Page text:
The Best Budget Jackson Guitars For Under $500

Jackson is one of the most iconic brands and the maker of some of the best guitars for metal. In this article, I will show you that you don’t need to spend a fortune to have a high-performance guitar by recommending some of the top Jackson guitars you can find of great value if you’re on a budget.

For under $500, these Jacksons are perfect for metal fans who are new to the guitar as well as intermediates who want a solid instrument that can help take them to the next level!

Jackson JS22 Dinky

The Jackson JS22 Dinky is a very affordable guitar that doesn’t sacrifice quality or performance, and it’s an excellent guitar for beginners with a very tight budget.  

That being said, the Dinky, along with its big brother, the Soloist, design is part of a group of guitars known as superstrats, which are some of the best instruments for shredding. So, this Dinky is a pretty solid first superstrat if you’re new to playing.

The JS22 Dinky has a great look and playability with its poplar body, fast-playing maple neck, and 12″-16″ compound radius amaranth fingerboard with 24 jumbo frets. It also sports two Jackson humbucking pickups to help you get the tone you want, but it’s best for metal.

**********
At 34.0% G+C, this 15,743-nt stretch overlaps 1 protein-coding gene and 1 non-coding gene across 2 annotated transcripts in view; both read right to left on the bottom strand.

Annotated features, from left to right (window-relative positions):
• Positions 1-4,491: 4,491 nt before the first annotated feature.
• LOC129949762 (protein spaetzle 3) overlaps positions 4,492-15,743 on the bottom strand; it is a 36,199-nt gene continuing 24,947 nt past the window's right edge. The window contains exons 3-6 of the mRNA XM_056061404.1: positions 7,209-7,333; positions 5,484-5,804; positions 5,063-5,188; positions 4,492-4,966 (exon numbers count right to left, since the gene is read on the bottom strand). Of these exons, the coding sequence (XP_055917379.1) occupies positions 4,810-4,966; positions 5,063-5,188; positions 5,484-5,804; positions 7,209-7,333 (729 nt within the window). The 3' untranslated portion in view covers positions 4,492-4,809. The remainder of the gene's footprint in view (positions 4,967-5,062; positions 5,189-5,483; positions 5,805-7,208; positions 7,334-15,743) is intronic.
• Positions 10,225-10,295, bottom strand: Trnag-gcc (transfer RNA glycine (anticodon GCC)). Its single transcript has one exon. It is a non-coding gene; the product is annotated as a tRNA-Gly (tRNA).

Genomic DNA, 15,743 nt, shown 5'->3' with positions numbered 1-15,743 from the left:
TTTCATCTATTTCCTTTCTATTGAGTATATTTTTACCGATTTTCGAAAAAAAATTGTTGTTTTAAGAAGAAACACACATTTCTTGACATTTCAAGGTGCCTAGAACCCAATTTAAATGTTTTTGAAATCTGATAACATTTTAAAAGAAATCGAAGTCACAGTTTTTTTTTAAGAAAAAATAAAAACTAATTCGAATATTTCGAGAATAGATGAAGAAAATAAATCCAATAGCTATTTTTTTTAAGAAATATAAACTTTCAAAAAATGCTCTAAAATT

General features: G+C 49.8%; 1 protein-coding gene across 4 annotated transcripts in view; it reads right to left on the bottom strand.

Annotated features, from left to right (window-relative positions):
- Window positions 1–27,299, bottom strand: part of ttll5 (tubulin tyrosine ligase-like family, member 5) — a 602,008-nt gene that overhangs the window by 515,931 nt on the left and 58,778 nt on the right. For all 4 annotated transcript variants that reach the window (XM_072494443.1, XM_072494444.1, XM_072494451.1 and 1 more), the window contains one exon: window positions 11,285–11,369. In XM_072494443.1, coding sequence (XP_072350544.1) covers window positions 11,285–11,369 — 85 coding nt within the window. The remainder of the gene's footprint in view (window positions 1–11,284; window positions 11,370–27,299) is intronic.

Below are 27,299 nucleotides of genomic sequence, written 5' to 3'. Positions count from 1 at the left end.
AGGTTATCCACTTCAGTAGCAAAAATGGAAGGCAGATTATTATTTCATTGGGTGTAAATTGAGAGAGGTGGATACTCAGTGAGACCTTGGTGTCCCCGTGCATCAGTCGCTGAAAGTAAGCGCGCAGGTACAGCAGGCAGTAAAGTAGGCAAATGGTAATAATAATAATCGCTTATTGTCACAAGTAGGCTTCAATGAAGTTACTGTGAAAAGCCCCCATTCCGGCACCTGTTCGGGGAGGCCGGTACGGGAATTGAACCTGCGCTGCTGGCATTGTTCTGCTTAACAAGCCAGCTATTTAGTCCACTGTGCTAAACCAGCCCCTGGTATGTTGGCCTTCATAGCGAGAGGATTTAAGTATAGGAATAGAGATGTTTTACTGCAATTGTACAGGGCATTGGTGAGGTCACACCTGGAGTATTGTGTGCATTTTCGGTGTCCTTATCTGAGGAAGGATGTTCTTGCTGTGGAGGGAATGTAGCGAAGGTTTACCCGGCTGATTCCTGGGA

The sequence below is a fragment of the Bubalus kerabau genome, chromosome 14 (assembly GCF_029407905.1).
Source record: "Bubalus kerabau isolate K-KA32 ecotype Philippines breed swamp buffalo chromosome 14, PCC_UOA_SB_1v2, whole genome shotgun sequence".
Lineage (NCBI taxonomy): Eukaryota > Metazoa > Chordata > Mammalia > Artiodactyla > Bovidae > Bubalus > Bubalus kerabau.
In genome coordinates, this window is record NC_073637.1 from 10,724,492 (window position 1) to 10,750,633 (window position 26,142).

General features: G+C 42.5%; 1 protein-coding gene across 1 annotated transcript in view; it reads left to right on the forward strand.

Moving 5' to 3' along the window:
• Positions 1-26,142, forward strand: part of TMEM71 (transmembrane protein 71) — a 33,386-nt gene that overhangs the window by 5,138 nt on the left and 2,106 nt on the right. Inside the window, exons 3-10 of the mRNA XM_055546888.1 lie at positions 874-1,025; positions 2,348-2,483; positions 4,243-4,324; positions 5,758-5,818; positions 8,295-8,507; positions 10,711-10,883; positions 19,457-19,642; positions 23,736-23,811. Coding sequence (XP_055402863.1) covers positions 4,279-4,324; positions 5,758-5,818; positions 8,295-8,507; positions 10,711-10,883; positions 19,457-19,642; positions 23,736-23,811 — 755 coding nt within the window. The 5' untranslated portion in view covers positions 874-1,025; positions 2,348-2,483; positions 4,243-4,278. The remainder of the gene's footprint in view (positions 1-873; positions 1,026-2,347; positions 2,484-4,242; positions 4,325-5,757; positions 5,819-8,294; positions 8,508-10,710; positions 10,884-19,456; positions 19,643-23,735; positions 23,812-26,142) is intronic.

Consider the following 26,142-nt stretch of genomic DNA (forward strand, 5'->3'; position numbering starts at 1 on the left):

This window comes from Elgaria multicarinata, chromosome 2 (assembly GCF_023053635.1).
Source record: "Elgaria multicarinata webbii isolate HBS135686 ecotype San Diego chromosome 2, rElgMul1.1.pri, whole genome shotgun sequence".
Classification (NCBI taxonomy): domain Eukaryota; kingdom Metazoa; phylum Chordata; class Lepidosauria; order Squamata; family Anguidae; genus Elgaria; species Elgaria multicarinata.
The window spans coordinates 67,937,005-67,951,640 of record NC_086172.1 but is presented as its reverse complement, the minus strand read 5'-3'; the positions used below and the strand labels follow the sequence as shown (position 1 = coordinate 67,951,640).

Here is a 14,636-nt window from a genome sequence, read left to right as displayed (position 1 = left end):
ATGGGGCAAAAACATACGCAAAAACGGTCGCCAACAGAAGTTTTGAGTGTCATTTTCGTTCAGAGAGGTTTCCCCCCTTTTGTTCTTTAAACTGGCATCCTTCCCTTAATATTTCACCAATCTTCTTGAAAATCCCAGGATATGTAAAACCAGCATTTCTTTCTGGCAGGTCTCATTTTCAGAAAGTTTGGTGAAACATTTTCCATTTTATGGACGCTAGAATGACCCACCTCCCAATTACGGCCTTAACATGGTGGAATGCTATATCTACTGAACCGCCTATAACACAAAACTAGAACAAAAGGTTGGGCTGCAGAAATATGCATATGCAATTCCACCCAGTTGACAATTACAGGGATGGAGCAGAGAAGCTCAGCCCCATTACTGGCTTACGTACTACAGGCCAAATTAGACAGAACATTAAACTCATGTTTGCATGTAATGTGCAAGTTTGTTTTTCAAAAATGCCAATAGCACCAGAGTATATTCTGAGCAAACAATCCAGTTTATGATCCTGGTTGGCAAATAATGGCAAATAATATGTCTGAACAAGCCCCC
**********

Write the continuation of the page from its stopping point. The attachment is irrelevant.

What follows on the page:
At the end of the day, this is still a budget Jackson guitar for beginners, so if you’ve been playing for a while and want a Jackson Dinky that’s a slight upgrade over this one, I have another one in this guide you should check out.

 

 

Jackson JS22 Monarkh

The Jackson JS22 Monarkh is another excellent guitar for metal that won’t break the bank. Although it’s in the same JS22 line as the previous guitar and has some of the same features as the Dinky, there are some differences you should know about.

Let’s go over the first one – this is Jackson’s take on the famous Les Paul design, and instead of the body being made from poplar wood, the JS22 Monarkh uses a mahogany body. This guitar does use the same Jackson humbuckers, a maple neck, and an amaranth compound radius fretboard as the JS22 Dinky; however, this Monarkh actually only has 22-frets and a shorter scale length than your typical guitar. Most guitars have a 25.5” scale length, whereas this one is 24.75.”

Also, instead of the two-point tremolo system, this one uses a fixed Tune-o-Matic bridge, so that’s that something to keep in mind.